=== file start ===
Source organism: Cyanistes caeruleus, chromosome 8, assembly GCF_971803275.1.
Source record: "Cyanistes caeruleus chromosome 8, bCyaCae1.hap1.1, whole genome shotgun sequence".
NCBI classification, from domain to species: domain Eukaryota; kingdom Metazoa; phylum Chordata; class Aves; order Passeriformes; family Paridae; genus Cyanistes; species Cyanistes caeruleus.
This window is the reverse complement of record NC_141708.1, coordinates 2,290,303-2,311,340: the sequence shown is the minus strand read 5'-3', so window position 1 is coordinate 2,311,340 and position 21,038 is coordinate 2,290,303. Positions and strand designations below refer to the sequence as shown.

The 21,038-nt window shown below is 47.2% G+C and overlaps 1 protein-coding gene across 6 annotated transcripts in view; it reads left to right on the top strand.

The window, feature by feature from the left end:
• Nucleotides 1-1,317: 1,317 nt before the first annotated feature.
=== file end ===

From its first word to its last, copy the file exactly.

Source organism: Cyanistes caeruleus, chromosome 8, assembly GCF_971803275.1.
Source record: "Cyanistes caeruleus chromosome 8, bCyaCae1.hap1.1, whole genome shotgun sequence".
NCBI classification, from domain to species: domain Eukaryota; kingdom Metazoa; phylum Chordata; class Aves; order Passeriformes; family Paridae; genus Cyanistes; species Cyanistes caeruleus.
This window is the reverse complement of record NC_141708.1, coordinates 2,290,303-2,311,340: the sequence shown is the minus strand read 5'-3', so window position 1 is coordinate 2,311,340 and position 21,038 is coordinate 2,290,303. Positions and strand designations below refer to the sequence as shown.

The 21,038-nt window shown below is 47.2% G+C and overlaps 1 protein-coding gene across 6 annotated transcripts in view; it reads left to right on the top strand.

The window, feature by feature from the left end:
• Nucleotides 1-1,317: 1,317 nt before the first annotated feature.